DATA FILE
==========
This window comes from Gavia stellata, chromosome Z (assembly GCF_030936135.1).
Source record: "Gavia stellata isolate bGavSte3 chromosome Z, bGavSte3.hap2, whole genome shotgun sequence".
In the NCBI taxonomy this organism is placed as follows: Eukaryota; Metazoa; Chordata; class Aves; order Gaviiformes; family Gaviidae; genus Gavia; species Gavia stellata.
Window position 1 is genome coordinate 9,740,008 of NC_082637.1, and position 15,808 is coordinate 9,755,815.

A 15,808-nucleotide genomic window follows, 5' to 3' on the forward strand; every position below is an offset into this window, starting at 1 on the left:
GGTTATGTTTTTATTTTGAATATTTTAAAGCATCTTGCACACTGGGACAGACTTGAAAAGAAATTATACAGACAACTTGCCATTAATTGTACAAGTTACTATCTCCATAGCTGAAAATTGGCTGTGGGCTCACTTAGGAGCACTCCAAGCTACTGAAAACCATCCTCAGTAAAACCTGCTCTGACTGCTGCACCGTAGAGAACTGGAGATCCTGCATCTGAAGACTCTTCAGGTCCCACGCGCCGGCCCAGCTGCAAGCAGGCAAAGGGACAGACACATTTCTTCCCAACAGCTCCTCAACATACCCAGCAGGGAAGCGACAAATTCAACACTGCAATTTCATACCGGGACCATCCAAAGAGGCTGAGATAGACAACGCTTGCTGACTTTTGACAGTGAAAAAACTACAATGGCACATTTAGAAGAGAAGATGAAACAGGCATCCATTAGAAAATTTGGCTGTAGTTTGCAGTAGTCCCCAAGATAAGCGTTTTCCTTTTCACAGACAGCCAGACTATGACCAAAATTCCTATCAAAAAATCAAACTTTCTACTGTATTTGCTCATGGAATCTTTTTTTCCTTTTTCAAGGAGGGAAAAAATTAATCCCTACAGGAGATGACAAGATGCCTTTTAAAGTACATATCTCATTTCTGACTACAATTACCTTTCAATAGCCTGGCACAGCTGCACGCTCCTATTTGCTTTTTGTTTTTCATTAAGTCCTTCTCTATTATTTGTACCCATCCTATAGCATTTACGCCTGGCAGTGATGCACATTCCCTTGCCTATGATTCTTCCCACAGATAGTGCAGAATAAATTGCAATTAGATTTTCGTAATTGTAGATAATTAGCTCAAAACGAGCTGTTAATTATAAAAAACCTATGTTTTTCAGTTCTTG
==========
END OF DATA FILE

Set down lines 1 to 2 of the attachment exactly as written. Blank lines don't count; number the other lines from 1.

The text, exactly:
This window comes from Gavia stellata, chromosome Z (assembly GCF_030936135.1).
Source record: "Gavia stellata isolate bGavSte3 chromosome Z, bGavSte3.hap2, whole genome shotgun sequence".